With respect to mycorrhizal fungi, Rillig et al. (1998a) found that elevated CO2 increased percent root colonization by fungal hyphae in three grasses and two herbs that co-occur in Mediterranean annual grasslands; while Rillig et al. (1998b) determined that it increased percent root colonization by fungal arbuscles in the annual grass Bromus hordeaceus.  Lastly, Rillig et al. (1999b) found that elevated CO2 increased percent root colonization by arbuscules in serpentine and sandstone grasslands by three- and ten-fold, respectively.

In light of these several observations, there is a good likelihood that the ongoing rise in the air's CO2 content will hasten the conversion of abandoned agricultural fields and early and mid-succession grasslands into species-rich mature grasslands, while protecting the biodiversity of long-established natural grasslands.

Sherwood, Keith and Craig Idso

Bever, J.D.  1994.  Feedback between plants and their soil communities in an old field community.  Ecology 75: 1965-1977.

Crawley, M.J.  1997.  Plant Ecology.  Blackwell Science, Oxford, UK.

De Deyn, G.B., Raaljmakers, C.E., Zoomer, H.R., Berg, M.P., de Rulter, P.C., Verhoef, H.A., Bezemer, T.M. and van der Putten, W.H.  2003.  Soil invertebrate fauna enhances grassland succession and diversity.  Nature 422: 711-713.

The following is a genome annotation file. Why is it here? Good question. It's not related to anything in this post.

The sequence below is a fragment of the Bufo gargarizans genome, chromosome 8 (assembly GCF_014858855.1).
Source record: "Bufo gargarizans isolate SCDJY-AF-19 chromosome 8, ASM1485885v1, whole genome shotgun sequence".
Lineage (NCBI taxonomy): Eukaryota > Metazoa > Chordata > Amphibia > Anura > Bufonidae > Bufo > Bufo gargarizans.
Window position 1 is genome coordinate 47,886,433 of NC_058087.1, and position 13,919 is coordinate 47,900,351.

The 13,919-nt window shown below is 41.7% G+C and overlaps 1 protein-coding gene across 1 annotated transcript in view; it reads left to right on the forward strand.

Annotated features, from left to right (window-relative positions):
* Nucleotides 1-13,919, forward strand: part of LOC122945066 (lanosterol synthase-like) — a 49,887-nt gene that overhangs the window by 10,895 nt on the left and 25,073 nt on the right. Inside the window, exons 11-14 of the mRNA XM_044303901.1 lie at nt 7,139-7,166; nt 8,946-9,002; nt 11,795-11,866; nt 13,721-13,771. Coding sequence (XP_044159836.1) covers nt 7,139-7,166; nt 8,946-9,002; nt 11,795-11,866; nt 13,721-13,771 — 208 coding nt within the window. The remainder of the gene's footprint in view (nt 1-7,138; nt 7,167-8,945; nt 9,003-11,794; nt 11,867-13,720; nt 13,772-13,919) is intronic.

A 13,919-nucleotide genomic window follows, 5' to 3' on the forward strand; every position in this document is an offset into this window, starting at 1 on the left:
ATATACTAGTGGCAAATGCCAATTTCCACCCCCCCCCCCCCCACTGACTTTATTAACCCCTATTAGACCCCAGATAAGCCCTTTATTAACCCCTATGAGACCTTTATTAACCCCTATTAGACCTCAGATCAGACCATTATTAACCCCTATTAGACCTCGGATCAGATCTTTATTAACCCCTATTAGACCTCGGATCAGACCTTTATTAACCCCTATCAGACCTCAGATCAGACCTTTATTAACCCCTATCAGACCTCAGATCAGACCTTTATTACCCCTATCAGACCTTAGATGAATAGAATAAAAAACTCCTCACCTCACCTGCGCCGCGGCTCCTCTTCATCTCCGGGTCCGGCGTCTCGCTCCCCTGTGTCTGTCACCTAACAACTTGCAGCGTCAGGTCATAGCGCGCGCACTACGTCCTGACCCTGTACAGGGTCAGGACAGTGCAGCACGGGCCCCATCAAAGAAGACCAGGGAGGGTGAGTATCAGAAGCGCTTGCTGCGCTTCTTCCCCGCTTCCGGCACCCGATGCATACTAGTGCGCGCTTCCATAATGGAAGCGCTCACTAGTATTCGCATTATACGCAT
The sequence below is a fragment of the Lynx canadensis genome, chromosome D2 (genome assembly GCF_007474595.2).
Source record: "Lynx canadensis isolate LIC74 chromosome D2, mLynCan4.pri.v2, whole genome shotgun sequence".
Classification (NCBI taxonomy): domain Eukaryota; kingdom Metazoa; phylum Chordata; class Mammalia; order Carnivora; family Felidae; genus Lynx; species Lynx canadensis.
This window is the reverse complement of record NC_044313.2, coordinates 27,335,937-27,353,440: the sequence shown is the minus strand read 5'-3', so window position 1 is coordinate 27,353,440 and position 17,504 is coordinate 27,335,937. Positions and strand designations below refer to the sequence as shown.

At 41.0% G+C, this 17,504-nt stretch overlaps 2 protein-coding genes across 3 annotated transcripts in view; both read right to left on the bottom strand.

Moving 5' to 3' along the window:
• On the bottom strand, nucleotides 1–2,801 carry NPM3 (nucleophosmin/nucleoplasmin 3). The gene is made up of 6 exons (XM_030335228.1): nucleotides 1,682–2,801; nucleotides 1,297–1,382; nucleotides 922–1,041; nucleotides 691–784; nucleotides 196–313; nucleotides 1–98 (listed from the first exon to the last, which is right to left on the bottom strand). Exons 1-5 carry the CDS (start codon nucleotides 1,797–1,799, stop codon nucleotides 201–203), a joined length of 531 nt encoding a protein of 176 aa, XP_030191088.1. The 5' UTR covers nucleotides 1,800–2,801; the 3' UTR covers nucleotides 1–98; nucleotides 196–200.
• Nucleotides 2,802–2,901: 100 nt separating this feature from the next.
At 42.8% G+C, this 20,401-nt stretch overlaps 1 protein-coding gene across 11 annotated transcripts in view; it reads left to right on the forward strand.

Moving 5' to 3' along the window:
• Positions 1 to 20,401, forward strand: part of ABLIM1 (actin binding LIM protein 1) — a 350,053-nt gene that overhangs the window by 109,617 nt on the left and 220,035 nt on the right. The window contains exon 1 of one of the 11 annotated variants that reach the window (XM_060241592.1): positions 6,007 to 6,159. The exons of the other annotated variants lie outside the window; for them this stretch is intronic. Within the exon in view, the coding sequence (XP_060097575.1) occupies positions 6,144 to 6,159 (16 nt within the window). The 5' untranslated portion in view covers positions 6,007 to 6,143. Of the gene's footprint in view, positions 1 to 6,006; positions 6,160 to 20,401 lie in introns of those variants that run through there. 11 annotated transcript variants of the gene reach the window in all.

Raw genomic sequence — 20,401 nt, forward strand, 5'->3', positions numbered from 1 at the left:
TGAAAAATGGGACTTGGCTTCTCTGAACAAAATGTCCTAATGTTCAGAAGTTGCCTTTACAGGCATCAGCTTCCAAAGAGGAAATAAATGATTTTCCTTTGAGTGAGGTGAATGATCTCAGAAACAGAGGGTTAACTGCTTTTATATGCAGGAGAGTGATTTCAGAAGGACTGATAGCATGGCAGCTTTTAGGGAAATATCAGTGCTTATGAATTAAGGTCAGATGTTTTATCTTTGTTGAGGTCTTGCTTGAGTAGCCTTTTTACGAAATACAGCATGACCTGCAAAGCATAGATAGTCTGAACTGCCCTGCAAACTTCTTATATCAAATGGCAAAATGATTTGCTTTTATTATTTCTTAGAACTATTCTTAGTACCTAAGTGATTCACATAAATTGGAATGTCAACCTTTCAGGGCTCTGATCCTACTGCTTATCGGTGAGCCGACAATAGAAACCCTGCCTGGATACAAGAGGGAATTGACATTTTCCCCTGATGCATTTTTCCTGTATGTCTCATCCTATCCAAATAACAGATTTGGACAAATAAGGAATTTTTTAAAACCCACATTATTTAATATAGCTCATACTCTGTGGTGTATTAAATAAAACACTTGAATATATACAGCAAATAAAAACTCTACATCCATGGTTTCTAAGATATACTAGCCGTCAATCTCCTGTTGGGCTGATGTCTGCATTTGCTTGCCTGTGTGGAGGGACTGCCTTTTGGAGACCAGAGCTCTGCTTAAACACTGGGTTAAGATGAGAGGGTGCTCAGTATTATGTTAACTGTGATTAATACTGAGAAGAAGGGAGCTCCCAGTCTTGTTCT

Jones, T.H., Thompson, L.J., Lawton, J.H., Bezemer, T.M., Bardgett, R.D., Blackburn, T.M., Bruce, K.D., Cannon, P.F., Hall, G.S., Hartley, S.E., Howson, G., Jones, C.G., Kampichler, C., Kandeler, E. and Ritchie, D.A.  1998.  Impacts of rising atmospheric carbon dioxide on model terrestrial ecosystems.  Science 280: 441-443.

Lussenhop, J., Treonis, A., Curtis, P.S., Teeri, J.A. and Vogel, C.S.  1998.  Response of soil biota to elevated atmospheric CO2 in poplar model systems.  Oecologia 113: 247-251.

Olff, H. and Ritchie, M.E.  1998.  Effects of herbivores on grassland plant diversity.  Trends in Ecology and Evolution 13: 261-265.

Rillig, M.C., Allen, M.F., Klironomous, J.N., Chiariello, N.R. and Field, C.B.  1998a.  Plant species-specific changes in root-inhabiting fungi in a California annual grassland: responses to elevated CO2 and nutrients.  Oecologia 113: 252-259.

Rillig, M.C., Allen, M.F., Klironomos, J.N. and Field, C.B.  1998b.  Arbuscular mycorrhizal percent root infection and infection intensity of Bromus hordeaceus grown in elevated atmospheric CO2Mycologia 90: 199-205.

Rillig, M.C., Field, C.B. and Allen, M.F.  1999a.  Soil biota responses to long-term atmospheric CO2 enrichment in two California annual grasslands.  Oecologia 119: 572-577.

Rillig, M.C., Field, C.B. and Allen, M.F.  1999b.  Fungal root colonization responses in natural grasslands after long-term exposure to elevated atmospheric CO2Global Change Biology 5: 577-585.

van der Heijden, M.G.A., Klironomos, J.N., Ursic, M., Moutoglis, P., Streitwolf-Engel, R., Boller, T., Wiemken, A. and Sanders, I.R.  1998.  Mycorrhizal fungal diversity determines plant biodiversity, ecosystem variability and productivity.  Nature 396: 69-72.